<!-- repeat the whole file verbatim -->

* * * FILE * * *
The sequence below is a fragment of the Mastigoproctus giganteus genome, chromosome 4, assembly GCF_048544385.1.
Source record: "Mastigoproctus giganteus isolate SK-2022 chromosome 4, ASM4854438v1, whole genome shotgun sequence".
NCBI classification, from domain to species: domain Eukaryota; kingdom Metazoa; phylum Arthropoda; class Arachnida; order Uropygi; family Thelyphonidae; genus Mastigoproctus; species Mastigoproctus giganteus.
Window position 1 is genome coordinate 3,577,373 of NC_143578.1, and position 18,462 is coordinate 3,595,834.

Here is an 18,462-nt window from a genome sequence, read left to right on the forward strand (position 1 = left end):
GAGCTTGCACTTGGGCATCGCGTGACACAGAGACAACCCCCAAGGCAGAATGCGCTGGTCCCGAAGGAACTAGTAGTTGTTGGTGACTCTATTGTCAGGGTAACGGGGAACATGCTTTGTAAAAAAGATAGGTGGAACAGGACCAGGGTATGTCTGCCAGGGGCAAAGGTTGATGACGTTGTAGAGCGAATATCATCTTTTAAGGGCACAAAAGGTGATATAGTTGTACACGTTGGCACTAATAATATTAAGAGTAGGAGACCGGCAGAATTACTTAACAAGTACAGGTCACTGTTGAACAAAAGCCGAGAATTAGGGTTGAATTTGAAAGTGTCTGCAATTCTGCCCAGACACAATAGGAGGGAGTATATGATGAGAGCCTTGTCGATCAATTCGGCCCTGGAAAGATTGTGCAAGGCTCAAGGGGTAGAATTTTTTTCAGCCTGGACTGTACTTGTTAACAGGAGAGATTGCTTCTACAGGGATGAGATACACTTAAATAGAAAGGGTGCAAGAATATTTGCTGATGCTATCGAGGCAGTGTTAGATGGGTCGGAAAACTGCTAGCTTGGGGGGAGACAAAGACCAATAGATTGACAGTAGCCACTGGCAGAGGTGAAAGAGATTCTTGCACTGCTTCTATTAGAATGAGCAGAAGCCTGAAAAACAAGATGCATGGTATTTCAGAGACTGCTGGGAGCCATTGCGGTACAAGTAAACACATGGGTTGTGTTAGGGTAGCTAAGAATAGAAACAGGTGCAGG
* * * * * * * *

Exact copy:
The sequence below is a fragment of the Mastigoproctus giganteus genome, chromosome 4, assembly GCF_048544385.1.
Source record: "Mastigoproctus giganteus isolate SK-2022 chromosome 4, ASM4854438v1, whole genome shotgun sequence".
NCBI classification, from domain to species: domain Eukaryota; kingdom Metazoa; phylum Arthropoda; class Arachnida; order Uropygi; family Thelyphonidae; genus Mastigoproctus; species Mastigoproctus giganteus.
Window position 1 is genome coordinate 3,577,373 of NC_143578.1, and position 18,462 is coordinate 3,595,834.

Here is an 18,462-nt window from a genome sequence, read left to right on the forward strand (position 1 = left end):
GAGCTTGCACTTGGGCATCGCGTGACACAGAGACAACCCCCAAGGCAGAATGCGCTGGTCCCGAAGGAACTAGTAGTTGTTGGTGACTCTATTGTCAGGGTAACGGGGAACATGCTTTGTAAAAAAGATAGGTGGAACAGGACCAGGGTATGTCTGCCAGGGGCAAAGGTTGATGACGTTGTAGAGCGAATATCATCTTTTAAGGGCACAAAAGGTGATATAGTTGTACACGTTGGCACTAATAATATTAAGAGTAGGAGACCGGCAGAATTACTTAACAAGTACAGGTCACTGTTGAACAAAAGCCGAGAATTAGGGTTGAATTTGAAAGTGTCTGCAATTCTGCCCAGACACAATAGGAGGGAGTATATGATGAGAGCCTTGTCGATCAATTCGGCCCTGGAAAGATTGTGCAAGGCTCAAGGGGTAGAATTTTTTTCAGCCTGGACTGTACTTGTTAACAGGAGAGATTGCTTCTACAGGGATGAGATACACTTAAATAGAAAGGGTGCAAGAATATTTGCTGATGCTATCGAGGCAGTGTTAGATGGGTCGGAAAACTGCTAGCTTGGGGGGAGACAAAGACCAATAGATTGACAGTAGCCACTGGCAGAGGTGAAAGAGATTCTTGCACTGCTTCTATTAGAATGAGCAGAAGCCTGAAAAACAAGATGCATGGTATTTCAGAGACTGCTGGGAGCCATTGCGGTACAAGTAAACACATGGGTTGTGTTAGGGTAGCTAAGAATAGAAACAGGTGCAGG